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driverpool overhead for millions of small files?



Hi, i have been using drivepool for a long time now, very happy with it.
I now have some new requirements which i never had to deal with so i have 2 questions:

first question:
I will have couple of millions of small files, some less than 32kb, some around 250kb, in total it will around 30 terrabytes in total space used, yes it's crazy, but please don't ask why. What i need to know is, how much will drivepool's overhead affect random read performance? It will be a bunch of data blobs and hashes sorted in a couple of subfolders (starting from 00 to zz, the first 2 letters of the hashes of those blobs as filenames) with milllions of hashblobs inside those folders. It will be randomly accessed and traversed and i need it to be as fast as possible. I need it to be at least as fast as baremetal (directly on the HDD) or if possible faster, I think when drivepool spreads those files out over multiple drives i am hoping of higher IOPS and throughput, but that all depends on how much the overhead drivepool will have in such a scenario.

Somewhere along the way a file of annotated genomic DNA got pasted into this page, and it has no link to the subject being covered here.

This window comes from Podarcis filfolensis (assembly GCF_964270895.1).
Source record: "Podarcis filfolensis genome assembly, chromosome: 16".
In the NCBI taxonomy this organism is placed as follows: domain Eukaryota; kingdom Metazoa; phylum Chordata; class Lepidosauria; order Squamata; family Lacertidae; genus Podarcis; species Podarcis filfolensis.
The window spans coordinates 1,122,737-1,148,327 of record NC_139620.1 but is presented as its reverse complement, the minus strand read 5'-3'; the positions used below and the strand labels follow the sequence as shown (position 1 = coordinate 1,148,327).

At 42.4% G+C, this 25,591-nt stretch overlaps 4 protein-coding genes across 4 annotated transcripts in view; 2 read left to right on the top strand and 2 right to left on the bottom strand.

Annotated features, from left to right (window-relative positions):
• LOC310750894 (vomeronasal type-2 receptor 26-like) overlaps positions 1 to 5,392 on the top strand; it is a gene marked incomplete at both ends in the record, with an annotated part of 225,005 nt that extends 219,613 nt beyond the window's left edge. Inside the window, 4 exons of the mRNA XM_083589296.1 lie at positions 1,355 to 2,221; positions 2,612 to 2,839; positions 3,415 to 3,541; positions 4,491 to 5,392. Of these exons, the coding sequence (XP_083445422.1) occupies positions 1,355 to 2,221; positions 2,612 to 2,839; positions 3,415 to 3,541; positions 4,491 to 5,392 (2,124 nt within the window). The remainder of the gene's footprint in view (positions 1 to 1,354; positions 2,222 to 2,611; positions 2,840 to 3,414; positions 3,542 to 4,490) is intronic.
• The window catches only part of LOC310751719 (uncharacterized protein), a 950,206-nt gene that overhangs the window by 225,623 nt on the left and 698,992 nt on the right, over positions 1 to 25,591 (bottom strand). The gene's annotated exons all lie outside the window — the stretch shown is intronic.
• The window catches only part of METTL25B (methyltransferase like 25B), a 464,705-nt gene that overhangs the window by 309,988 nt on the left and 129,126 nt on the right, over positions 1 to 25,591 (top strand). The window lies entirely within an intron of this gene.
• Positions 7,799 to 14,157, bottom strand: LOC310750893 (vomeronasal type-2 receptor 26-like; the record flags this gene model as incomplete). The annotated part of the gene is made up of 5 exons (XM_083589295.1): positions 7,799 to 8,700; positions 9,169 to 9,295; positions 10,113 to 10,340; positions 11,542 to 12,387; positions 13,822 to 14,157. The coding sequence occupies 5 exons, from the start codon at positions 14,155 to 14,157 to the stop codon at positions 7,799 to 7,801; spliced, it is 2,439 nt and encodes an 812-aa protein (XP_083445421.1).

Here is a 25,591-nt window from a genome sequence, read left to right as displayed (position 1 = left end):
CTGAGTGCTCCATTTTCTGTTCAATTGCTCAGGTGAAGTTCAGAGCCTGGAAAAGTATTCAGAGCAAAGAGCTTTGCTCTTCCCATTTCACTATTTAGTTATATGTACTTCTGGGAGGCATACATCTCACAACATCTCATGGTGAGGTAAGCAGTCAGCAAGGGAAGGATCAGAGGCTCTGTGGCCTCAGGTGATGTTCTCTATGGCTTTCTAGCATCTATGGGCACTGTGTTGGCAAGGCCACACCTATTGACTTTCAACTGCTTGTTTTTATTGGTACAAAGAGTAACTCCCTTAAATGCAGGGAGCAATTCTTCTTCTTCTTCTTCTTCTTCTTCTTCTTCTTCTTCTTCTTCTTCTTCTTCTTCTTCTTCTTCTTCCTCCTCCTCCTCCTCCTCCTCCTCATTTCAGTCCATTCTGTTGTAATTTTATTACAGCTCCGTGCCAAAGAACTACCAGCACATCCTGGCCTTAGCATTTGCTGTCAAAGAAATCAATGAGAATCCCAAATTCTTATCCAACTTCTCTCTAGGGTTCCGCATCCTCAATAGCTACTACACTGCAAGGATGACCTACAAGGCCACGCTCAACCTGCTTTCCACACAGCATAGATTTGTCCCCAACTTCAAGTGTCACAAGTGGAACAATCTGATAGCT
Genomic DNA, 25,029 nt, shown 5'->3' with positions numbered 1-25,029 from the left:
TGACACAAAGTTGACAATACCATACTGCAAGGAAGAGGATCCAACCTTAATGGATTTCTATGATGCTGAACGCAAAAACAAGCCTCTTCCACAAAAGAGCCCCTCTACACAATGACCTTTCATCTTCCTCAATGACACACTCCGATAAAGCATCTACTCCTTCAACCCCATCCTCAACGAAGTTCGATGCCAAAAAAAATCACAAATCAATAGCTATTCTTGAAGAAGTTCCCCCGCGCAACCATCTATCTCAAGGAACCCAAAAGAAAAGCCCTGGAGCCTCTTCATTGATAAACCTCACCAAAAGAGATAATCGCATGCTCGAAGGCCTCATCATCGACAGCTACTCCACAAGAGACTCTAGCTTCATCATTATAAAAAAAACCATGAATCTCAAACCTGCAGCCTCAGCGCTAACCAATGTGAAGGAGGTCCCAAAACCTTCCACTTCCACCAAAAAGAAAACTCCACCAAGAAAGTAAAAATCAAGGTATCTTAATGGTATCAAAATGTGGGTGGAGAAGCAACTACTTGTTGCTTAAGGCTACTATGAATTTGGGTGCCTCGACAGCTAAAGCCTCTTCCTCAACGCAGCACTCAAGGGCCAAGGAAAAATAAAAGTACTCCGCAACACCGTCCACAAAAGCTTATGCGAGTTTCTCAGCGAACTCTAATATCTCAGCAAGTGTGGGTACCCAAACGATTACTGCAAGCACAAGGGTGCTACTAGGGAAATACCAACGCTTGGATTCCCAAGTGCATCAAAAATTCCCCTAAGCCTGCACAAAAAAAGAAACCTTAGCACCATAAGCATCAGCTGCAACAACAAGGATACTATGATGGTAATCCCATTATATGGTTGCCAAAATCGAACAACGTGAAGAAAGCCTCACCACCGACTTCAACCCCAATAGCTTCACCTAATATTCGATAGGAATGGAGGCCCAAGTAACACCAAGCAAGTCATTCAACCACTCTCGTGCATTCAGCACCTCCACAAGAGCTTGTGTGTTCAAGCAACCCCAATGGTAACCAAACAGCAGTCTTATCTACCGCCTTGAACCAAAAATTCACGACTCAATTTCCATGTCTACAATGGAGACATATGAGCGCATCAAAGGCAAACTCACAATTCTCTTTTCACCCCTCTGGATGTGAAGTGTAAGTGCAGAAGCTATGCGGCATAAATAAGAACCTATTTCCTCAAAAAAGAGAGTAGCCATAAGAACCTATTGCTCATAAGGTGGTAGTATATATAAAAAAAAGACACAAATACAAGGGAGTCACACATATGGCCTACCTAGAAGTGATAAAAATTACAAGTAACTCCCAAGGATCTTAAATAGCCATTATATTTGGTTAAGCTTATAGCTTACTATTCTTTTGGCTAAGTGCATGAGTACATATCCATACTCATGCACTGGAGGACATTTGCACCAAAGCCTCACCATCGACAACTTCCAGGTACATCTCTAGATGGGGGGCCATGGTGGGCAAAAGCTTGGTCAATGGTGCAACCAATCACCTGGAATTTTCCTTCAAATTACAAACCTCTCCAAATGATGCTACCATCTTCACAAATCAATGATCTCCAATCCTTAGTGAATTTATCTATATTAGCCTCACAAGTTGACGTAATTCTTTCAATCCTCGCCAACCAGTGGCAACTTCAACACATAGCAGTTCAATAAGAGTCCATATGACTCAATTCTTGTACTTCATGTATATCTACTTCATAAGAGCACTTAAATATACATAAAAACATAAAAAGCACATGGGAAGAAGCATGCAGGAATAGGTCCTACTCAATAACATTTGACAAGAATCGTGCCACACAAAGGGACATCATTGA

second question:
If i make a VM with a couple of lets say 500Gb vhdx hard disk files stored on drivepool. While the VM is running those files are locked. Can drivepool still balance them somehow while the VM is running?

Thank you in advance!

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A1: At least to an extent, in my experience the more you can ensure that the files are read concurrently from different drives the more DrivePool can beat a single drive (so long as your bus is big enough). Conversely, it can do a little-to-significantly worse (depending on access patterns) than a single drive if you can't ensure that.

Using 2x (or higher, YMMV) duplication and enabling read-striping on the pool can help greatly with this (e.g. if it goes to read two files and they're on the same disk, then if you'd turned on 2x duplication and striping it could've read each file from a different disk).

Some older summing/hashing applications may encounter problems with read-striping (I suspect because they try physical calls and DrivePool isn't physical). You'll need to test before going "live".

Incidentally if you're going to have millions of files to which you need fast access then make sure you've got enough RAM to keep the file table fully loaded (e.g. my disks currently contain ~3.2M files after duplication, using up ~3.5GB for the Metafile in RAM).

A2: DrivePool does not balance files when they are locked. Also do not use DrivePool duplication with VM images unless real-time duplication is both enabled and completed prior to running, to avoid consistency errors.

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